Total amount: € 0,00
Official Journal of the , the International Union of Phlebology and the
Indexed/Abstracted in: BIOSIS Previews, Current Contents/Clinical Medicine, EMBASE, PubMed/MEDLINE, Science Citation Index Expanded (SciSearch), Scopus
Impact Factor 0,899
Online ISSN 1827-1839
Liapis C. D., Kakisis J. D., Kostakis A. G.
From the 2nd Department of Propedeutic Surgery, Athens University Medical School, Laiko Hospital, Athens, Greece
Background. The aim of this study was to evaluate the impact of various risk factors, excluding the type of closure of the arteriotomy, on the development of recurrent carotid stenosis after carotid endarterectomy. Type of study: single-center, open prospective.
Methods. Three hundred and eight patients, who underwent a total of 338 carotid endarterectomies, were evaluated postoperatively with color duplex 1 month after the operation and every 6 months thereafter, the mean duration of follow-up being 52 months (range: 6-144). Only patients submitted to primary closure of the arteriotomy were included. Statistical analysis was performed using the Kaplan Meier method, the log rank test and Cox regression analysis.
Results. Three patients (0.9%) died during the perioperative period. Three (0.9%) patients had a transient ischemic attack and 7 (2.1%) a nonfatal stroke. Recurrent carotid stenosis of >50% was identified in 11 patients, leading to a 21.6% cumulative restenosis rate at 10 years of follow-up. Only one of the 11 patients with restenosis developed neurological symptoms during the follow-up period. Both univariate and multivariate analyses showed that coronary artery disease was significantly associated with restenosis, while patients with uniformly echogenic plaques as well as those with hypercholesterolemia showed a lower incidence of restenosis.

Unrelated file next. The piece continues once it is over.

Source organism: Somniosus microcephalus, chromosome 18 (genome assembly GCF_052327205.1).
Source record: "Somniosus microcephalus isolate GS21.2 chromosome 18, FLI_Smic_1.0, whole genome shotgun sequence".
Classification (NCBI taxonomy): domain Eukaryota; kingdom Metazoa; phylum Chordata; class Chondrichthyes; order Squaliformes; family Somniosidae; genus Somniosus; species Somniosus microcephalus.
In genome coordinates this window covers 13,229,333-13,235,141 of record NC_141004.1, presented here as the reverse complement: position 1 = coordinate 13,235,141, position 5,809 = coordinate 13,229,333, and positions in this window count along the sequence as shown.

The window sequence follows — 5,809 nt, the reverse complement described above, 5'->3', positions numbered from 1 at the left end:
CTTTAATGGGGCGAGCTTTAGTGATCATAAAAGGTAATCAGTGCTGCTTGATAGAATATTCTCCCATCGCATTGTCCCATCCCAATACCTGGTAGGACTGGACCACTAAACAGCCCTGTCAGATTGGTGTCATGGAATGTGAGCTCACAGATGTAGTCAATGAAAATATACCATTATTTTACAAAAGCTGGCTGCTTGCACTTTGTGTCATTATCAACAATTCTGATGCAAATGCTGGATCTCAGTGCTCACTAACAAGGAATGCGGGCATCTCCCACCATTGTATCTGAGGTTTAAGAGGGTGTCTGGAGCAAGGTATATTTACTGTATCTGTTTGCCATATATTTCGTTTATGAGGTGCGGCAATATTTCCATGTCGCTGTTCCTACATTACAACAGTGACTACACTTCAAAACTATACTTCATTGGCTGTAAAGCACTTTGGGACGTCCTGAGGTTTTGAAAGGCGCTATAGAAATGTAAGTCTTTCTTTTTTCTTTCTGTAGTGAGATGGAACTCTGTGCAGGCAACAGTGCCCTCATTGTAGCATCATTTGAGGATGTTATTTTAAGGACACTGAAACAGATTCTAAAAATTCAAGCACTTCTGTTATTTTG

Conclusions. The cumulative recurrent stenosis rate following carotid endarterectomy was 21.6% at 10 years of follow-up. Restenosis was symptomatic in 1 patient. Coronary artery disease was associated with an increased risk of restenosis, while uniformly echogenic plaques and hypercholesterolemia were associated with a lower risk.